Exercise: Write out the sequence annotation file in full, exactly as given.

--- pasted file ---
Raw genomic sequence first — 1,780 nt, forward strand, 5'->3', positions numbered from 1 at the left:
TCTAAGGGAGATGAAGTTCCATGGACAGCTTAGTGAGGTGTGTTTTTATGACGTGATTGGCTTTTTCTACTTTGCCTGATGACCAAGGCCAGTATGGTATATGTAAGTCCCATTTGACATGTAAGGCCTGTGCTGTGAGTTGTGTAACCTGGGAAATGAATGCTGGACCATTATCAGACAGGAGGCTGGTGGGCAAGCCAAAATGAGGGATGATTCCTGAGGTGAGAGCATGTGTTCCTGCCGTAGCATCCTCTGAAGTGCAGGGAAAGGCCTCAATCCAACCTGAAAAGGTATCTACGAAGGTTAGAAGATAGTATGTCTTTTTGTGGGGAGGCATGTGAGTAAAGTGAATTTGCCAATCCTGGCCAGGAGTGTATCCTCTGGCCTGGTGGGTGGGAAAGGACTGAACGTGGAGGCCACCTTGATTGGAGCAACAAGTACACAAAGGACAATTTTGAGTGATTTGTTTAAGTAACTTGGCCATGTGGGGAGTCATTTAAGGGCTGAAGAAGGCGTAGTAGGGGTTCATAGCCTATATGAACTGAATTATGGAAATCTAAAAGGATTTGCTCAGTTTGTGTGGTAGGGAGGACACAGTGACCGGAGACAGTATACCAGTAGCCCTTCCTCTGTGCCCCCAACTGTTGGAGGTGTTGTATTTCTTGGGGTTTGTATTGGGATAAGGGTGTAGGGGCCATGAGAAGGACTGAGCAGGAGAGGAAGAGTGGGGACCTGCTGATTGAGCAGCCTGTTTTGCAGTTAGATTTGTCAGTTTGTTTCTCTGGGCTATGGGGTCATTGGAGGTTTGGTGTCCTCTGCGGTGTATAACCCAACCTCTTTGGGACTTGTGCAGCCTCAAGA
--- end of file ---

Raw genomic sequence first — 1,780 nt, forward strand, 5'->3', positions numbered from 1 at the left:
TCTAAGGGAGATGAAGTTCCATGGACAGCTTAGTGAGGTGTGTTTTTATGACGTGATTGGCTTTTTCTACTTTGCCTGATGACCAAGGCCAGTATGGTATATGTAAGTCCCATTTGACATGTAAGGCCTGTGCTGTGAGTTGTGTAACCTGGGAAATGAATGCTGGACCATTATCAGACAGGAGGCTGGTGGGCAAGCCAAAATGAGGGATGATTCCTGAGGTGAGAGCATGTGTTCCTGCCGTAGCATCCTCTGAAGTGCAGGGAAAGGCCTCAATCCAACCTGAAAAGGTATCTACGAAGGTTAGAAGATAGTATGTCTTTTTGTGGGGAGGCATGTGAGTAAAGTGAATTTGCCAATCCTGGCCAGGAGTGTATCCTCTGGCCTGGTGGGTGGGAAAGGACTGAACGTGGAGGCCACCTTGATTGGAGCAACAAGTACACAAAGGACAATTTTGAGTGATTTGTTTAAGTAACTTGGCCATGTGGGGAGTCATTTAAGGGCTGAAGAAGGCGTAGTAGGGGTTCATAGCCTATATGAACTGAATTATGGAAATCTAAAAGGATTTGCTCAGTTTGTGTGGTAGGGAGGACACAGTGACCGGAGACAGTATACCAGTAGCCCTTCCTCTGTGCCCCCAACTGTTGGAGGTGTTGTATTTCTTGGGGTTTGTATTGGGATAAGGGTGTAGGGGCCATGAGAAGGACTGAGCAGGAGAGGAAGAGTGGGGACCTGCTGATTGAGCAGCCTGTTTTGCAGTTAGATTTGTCAGTTTGTTTCTCTGGGCTATGGGGTCATTGGAGGTTTGGTGTCCTCTGCGGTGTATAACCCAACCTCTTTGGGACTTGTGCAGCCTCAAGA